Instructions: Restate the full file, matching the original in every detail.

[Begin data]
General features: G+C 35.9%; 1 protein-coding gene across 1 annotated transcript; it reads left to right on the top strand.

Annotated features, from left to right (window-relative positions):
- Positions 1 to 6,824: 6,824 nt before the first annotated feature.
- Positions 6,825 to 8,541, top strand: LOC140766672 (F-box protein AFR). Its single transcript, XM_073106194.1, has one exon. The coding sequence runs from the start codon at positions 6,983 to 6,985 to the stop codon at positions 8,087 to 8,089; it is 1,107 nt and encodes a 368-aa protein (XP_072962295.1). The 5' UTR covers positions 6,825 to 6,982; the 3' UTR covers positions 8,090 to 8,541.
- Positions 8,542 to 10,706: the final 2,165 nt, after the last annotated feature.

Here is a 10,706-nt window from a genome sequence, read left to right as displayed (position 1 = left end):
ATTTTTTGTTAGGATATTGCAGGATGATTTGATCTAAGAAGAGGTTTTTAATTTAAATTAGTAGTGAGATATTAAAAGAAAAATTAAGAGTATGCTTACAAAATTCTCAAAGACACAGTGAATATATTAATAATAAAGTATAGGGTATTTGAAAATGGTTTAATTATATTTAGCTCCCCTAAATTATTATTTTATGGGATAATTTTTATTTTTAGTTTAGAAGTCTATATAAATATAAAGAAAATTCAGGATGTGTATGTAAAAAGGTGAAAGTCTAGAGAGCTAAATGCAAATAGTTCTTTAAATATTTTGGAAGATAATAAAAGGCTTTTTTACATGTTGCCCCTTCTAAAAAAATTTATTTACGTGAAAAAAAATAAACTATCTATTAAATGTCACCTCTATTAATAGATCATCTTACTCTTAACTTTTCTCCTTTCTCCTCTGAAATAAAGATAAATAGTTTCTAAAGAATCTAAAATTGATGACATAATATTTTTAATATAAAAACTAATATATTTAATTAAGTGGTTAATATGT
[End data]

General features: G+C 35.9%; 1 protein-coding gene across 1 annotated transcript; it reads left to right on the top strand.

Annotated features, from left to right (window-relative positions):
- Positions 1 to 6,824: 6,824 nt before the first annotated feature.
- Positions 6,825 to 8,541, top strand: LOC140766672 (F-box protein AFR). Its single transcript, XM_073106194.1, has one exon. The coding sequence runs from the start codon at positions 6,983 to 6,985 to the stop codon at positions 8,087 to 8,089; it is 1,107 nt and encodes a 368-aa protein (XP_072962295.1). The 5' UTR covers positions 6,825 to 6,982; the 3' UTR covers positions 8,090 to 8,541.
- Positions 8,542 to 10,706: the final 2,165 nt, after the last annotated feature.

Here is a 10,706-nt window from a genome sequence, read left to right as displayed (position 1 = left end):
ATTTTTTGTTAGGATATTGCAGGATGATTTGATCTAAGAAGAGGTTTTTAATTTAAATTAGTAGTGAGATATTAAAAGAAAAATTAAGAGTATGCTTACAAAATTCTCAAAGACACAGTGAATATATTAATAATAAAGTATAGGGTATTTGAAAATGGTTTAATTATATTTAGCTCCCCTAAATTATTATTTTATGGGATAATTTTTATTTTTAGTTTAGAAGTCTATATAAATATAAAGAAAATTCAGGATGTGTATGTAAAAAGGTGAAAGTCTAGAGAGCTAAATGCAAATAGTTCTTTAAATATTTTGGAAGATAATAAAAGGCTTTTTTACATGTTGCCCCTTCTAAAAAAATTTATTTACGTGAAAAAAAATAAACTATCTATTAAATGTCACCTCTATTAATAGATCATCTTACTCTTAACTTTTCTCCTTTCTCCTCTGAAATAAAGATAAATAGTTTCTAAAGAATCTAAAATTGATGACATAATATTTTTAATATAAAAACTAATATATTTAATTAAGTGGTTAATATGT